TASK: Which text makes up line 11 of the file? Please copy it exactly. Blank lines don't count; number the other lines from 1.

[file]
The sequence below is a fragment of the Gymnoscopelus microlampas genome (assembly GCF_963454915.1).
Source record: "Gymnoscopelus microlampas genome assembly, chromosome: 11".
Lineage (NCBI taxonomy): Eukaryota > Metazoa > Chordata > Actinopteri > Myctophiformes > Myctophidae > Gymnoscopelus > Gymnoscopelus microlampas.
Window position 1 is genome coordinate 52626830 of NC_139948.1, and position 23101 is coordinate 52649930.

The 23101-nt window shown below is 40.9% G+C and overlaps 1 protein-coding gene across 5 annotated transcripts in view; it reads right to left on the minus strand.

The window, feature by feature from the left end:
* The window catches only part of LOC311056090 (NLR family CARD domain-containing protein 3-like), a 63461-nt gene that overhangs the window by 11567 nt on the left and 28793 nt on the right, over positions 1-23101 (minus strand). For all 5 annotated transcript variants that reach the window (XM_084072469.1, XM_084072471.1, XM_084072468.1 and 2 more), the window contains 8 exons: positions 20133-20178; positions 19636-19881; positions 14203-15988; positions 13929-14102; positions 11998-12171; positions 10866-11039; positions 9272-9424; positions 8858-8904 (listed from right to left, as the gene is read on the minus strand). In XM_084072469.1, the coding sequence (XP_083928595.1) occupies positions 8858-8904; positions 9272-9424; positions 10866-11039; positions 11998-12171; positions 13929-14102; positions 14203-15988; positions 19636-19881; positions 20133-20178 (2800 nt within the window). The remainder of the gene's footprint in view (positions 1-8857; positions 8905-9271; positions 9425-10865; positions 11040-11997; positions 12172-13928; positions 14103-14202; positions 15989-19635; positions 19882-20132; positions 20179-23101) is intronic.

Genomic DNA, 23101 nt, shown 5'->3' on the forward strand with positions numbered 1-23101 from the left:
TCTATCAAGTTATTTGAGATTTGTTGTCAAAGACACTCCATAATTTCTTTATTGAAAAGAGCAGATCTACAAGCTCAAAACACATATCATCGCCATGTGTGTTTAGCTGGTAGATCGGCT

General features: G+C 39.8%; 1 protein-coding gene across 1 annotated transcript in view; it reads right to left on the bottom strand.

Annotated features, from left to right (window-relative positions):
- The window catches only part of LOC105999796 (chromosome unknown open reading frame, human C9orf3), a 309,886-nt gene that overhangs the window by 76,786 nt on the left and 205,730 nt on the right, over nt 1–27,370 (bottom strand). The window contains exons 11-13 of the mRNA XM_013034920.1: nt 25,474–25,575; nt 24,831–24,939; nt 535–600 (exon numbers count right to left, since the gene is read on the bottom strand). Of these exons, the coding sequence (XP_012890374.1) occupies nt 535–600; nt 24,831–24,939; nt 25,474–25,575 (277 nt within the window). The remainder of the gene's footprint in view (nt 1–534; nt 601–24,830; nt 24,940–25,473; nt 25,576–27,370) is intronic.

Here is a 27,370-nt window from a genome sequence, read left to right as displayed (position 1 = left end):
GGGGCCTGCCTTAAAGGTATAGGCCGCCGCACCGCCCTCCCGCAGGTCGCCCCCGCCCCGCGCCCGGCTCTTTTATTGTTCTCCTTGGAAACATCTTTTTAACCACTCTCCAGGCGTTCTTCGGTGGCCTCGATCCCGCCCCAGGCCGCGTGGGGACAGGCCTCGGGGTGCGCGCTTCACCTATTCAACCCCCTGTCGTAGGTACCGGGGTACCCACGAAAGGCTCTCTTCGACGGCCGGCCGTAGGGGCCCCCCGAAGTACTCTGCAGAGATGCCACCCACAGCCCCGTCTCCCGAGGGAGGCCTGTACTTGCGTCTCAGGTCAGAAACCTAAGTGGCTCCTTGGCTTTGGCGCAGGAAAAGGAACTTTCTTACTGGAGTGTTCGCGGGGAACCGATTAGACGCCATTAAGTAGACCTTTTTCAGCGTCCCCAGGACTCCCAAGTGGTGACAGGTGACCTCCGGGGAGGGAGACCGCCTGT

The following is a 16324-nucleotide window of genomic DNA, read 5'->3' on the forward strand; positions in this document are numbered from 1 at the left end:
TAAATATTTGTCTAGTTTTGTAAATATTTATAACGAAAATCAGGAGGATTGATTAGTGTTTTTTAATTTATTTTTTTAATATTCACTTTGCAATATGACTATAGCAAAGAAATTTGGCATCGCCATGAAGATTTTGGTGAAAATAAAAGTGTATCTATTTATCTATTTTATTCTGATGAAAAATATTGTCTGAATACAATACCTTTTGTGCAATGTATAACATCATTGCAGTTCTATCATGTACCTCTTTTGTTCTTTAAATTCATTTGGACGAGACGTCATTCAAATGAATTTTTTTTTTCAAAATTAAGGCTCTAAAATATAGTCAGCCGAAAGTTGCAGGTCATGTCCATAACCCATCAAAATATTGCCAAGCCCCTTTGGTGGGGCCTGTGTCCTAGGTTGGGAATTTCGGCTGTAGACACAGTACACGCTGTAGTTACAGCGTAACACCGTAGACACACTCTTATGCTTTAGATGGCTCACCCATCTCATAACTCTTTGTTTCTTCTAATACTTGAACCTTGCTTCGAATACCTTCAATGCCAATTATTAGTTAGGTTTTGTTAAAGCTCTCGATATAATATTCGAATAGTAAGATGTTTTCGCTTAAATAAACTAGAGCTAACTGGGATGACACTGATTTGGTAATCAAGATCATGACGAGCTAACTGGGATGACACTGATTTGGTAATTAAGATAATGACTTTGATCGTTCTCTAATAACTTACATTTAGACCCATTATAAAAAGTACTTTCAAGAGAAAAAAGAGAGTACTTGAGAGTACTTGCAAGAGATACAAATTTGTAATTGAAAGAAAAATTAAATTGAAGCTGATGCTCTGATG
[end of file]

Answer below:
Annotated features, from left to right (window-relative positions):